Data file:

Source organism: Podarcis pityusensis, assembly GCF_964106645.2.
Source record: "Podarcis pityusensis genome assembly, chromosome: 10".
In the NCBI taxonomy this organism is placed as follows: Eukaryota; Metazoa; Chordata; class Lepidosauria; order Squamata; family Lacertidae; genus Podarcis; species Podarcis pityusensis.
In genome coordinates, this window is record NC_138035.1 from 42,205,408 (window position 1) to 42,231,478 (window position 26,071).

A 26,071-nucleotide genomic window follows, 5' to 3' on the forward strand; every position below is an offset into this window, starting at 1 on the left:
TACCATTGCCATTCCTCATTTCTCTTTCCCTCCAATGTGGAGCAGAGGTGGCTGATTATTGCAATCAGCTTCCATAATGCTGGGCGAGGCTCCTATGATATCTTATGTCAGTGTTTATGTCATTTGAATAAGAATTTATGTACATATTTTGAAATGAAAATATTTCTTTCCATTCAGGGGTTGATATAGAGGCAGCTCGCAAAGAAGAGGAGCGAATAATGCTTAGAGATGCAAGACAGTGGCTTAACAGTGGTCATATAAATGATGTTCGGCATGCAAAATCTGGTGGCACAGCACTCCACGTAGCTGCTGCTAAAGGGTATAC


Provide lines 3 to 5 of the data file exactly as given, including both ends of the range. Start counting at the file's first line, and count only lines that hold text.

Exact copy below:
In the NCBI taxonomy this organism is placed as follows: Eukaryota; Metazoa; Chordata; class Lepidosauria; order Squamata; family Lacertidae; genus Podarcis; species Podarcis pityusensis.
In genome coordinates, this window is record NC_138035.1 from 42,205,408 (window position 1) to 42,231,478 (window position 26,071).

A 26,071-nucleotide genomic window follows, 5' to 3' on the forward strand; every position below is an offset into this window, starting at 1 on the left: